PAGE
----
Institutionally beyond reform
Wheeling out Cressida Dick to give the Metropolitan Police’s reaction to the conviction of two men for the murder of black teenager Stephen Lawrence almost 19 years ago says it all really.
Dick, acting deputy commissioner at Scotland Yard, was notoriously in charge of the bungled police operation that resulted in the virtual execution of Brazilian electrician Jean Charles de Menezes as he sat in a Tube carriage at Stockwell in 2005.
Menezes was shot seven times in the head after being mistaken for a terror suspect, denied a chance to identify himself. Immediately the Met went into cover-up mode, claiming that Menezes had vaulted the gates at the station and was wearing bulky clothing that could have hidden a bomb.
None of this was true, of course. Menezes’ simple misfortune was to be identified as a possible wanted man by watchers for whom one “foreigner” clearly looked like another. Not to mince words, this was racism in practice.
Now the police did not murder Lawrence. But they did their best to prevent his killers from being convicted by wilfully ignoring the evidence that this was a racist killing involving David Norris, Gary Dobson and other local gang members.
Dick claimed that the recommendations in the 1999 Macpherson inquiry report into the Met’s failures over the Lawrence killing “have transformed policing”. Oh really? Among other things, Macpherson found that the Met was “institutionally racist”.
Leaving aside the absolutely indifferent handling of the forensic evidence which threatened to wreck the case against Norris and Dobson, other facts do not back up Dick’s claim.
Statistics show that a black person is more than nine times more likely to be searched than a white person. This is a higher ratio than before the Macpherson report was published.
The number of black and Asian people stopped and searched by the police increased by more than 70% in the five years between 2004 and 2009, according to Ministry of Justice figures. They show that more than 310,000 black and Asian people were searched by the police on the streets in 2008/09, compared with 178,000 in 2004/05. Although the Met covers only 14% of the population of England and Wales, their officers carried out 42% of all stop and searches. The figures for 2008/09 show there were three times more arrests of black people than white people, based on per 1,000 population figures.
Ann Juliette Roberts, of Edmonton, north London, was initially targeted by officers in September 2010 because she did not have enough money on her Oyster card for her journey. But the situation soon escalated after they insisted on searching her bag because she was holding it "suspiciously", the High Court heard last year.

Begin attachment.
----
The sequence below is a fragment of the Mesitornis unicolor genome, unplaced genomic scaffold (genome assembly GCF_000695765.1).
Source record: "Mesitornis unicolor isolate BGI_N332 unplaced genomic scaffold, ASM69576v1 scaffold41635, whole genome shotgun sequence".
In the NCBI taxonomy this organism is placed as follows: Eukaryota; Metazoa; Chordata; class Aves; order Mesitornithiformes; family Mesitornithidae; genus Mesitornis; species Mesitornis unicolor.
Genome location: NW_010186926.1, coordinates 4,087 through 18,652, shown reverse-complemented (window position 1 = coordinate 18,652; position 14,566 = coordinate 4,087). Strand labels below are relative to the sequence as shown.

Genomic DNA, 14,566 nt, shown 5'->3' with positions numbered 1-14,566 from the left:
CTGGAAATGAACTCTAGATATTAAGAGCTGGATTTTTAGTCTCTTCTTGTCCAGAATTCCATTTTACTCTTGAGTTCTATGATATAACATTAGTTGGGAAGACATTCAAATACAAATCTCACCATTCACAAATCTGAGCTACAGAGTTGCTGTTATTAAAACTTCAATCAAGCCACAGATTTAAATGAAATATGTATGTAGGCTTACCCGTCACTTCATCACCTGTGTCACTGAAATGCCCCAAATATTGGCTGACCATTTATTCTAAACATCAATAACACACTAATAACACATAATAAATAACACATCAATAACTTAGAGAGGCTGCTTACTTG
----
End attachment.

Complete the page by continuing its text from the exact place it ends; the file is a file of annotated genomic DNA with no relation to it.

The black special needs assistant was restrained face down on the floor and handcuffed. Officers found bank cards with different identities, which she explained were in her name, her maiden name – having recently married – and her son's name. She was arrested on suspicion of fraud and given a drugs test.
Roberts is asking the High Court to rule Section 60 of the 1994 Criminal Justice and Public Order Act "incompatible" with the European Convention on Human Rights. Section 60 allows officers to search anyone, without suspicion, for dangerous instruments or offensive weapons in a designated area for a 24-hour period.
Most recently, of course, are the suspicious circumstances surrounding the death of black man Mark Duggan, shot by police in north London in August outside the vehicle he was travelling in. The official version of events indicated that Duggan fired a gun and a bullet lodged in a police radio. An investigation has since found no forensic evidence that Duggan was carrying a weapon at the time. Duggan’s killing triggered a wave of inner-city rioting across England.
The facts (including involvement with News International over phone hacking, leading to top resignations and Dick becoming acting no 2) point to a Met that is yet another unreformable section of a state that oppresses rather than serves most of its citizens – black and white – in one way or another, most of the time.
4 January 2012